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DUP sets out plan for savings but economist labels it ‘timid’

By David Gordon

DUP plans to tackle the massive public spending challenges facing Stormont have been criticised as “timid” by a prominent economist.

The blueprint, launched by First Minister Peter Robinson, has controversially proposed a two-year freeze on Civil Service pay.

But, in common with a number of other parties, the DUP has shied away from backing the introduction of water charges.

It also says free public transport for senior citizens and free prescriptions should remain, despite the growing pressure on Government funds.

University of Ulster economist Michael Smyth said the document had been “timid” on the issues of public transport, prescription and water charges.

“In 2007, when a lot of these things were brought in, the world was different,” he argued.

“We lived in the expectation that we were going to have continuing growth in public expenditure.

“The world has changed and we will have to change with it.”

Mr Smyth also said the ongoing refusal to introduce household water charges was costing the Stormont Executive at least £200m a year.

In an article for today's Belfast Telegraph, the First Minister writes: “While there are undoubtedly pressures on the budget in the years ahead, we must not allow the progress that we have made in certain areas to be reversed.

“That is why I do not believe that we should turn the clock back in areas such as free prescriptions and free travel for senior citizens.”

The UK-wide Government spending review has cut some £4bn from the Stormont Executive’s planned expenditure levels over four years.

Mr Robinson argues that water charges should continue to be deferred and household rates bills only increased in line with inflation.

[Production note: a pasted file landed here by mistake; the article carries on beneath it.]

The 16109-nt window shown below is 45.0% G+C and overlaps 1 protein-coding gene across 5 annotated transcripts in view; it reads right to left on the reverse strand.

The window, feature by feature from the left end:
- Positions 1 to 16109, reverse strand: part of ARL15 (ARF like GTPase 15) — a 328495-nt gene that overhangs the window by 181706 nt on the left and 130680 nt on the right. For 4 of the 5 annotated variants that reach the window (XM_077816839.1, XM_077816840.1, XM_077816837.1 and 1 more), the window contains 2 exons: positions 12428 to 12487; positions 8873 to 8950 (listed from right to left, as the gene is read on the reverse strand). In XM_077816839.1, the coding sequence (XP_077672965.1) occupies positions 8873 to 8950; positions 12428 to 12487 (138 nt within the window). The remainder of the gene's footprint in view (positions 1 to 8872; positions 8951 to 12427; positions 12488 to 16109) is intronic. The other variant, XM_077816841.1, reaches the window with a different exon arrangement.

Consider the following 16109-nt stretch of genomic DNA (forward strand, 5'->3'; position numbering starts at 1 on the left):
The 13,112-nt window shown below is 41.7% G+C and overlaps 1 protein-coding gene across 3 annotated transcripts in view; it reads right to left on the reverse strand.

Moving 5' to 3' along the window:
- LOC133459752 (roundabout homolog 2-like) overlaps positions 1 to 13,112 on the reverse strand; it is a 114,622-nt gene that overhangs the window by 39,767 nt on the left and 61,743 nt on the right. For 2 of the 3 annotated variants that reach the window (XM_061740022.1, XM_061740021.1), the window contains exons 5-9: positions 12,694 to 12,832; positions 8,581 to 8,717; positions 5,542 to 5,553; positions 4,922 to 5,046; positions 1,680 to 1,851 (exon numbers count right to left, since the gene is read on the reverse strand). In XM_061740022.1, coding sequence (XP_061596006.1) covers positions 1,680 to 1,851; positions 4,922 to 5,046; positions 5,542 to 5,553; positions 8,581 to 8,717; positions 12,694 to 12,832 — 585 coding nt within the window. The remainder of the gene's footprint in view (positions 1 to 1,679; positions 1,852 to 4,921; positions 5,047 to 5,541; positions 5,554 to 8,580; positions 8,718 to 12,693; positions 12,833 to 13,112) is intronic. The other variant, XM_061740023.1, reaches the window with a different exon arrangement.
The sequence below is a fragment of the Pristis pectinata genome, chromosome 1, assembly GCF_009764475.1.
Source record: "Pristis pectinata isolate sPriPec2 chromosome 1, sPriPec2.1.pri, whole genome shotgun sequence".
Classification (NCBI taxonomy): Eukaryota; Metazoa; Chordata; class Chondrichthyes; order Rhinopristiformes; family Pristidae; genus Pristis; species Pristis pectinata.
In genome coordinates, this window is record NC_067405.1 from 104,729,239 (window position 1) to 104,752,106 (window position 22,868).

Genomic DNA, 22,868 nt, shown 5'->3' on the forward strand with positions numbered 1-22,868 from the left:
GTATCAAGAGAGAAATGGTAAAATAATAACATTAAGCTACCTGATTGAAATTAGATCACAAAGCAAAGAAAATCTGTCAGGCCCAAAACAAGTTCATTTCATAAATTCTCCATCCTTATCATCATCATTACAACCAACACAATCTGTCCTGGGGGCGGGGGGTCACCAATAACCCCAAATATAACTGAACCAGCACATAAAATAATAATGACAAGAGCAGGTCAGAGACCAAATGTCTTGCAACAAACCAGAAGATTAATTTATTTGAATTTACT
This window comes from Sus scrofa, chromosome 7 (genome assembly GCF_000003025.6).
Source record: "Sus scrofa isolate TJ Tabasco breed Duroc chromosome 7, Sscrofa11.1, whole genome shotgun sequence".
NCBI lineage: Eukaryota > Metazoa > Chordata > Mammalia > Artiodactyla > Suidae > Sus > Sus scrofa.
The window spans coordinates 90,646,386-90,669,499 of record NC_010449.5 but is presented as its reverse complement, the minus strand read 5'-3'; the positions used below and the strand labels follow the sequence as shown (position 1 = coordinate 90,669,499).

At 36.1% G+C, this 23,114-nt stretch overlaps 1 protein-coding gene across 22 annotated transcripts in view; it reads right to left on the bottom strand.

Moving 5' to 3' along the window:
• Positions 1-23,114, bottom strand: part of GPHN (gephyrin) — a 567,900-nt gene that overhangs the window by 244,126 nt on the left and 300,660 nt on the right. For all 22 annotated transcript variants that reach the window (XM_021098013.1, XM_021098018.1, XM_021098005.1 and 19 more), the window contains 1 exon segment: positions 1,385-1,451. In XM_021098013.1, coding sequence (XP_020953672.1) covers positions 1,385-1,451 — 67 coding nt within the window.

The DUP document — entitled Rising to the Challenge — proposes a two-year pay freeze for Northern Ireland civil servants earning over £21,000.

It also calls for a four-year freeze on Civil Service recruitment.

“While this is not a desirable situation, it is better than the option of compulsory redundancies and the financial and social cost that such a step entails.

“It would be expected that in any year approximately 1,000 posts would be reduced by this process,” it says.

The party is also proposing legislation to end entitlement to “one step pay progression” in the Civil Service.

This provides incremental lifts up pay scales for employees — alongside annual salary increases.

Around 24,000 work for the Northern Ireland Civil Service, while the overall public sector here accounts for over 220,000 employees. The vast bulk of these people — aside from the civil servants — are covered by UK-wide pay arrangements which are not set by Stormont.

The union representing civil servants, NIPSA, has voiced its disappointment at the DUP proposals.

Assistant general secretary Kieran Bannon said civil servants had only received a 9.2% pay lift in the past eight years while inflation over the same period was 20.5%.

“Civil servants are already treated differently to the rest of the public sector,” he said.

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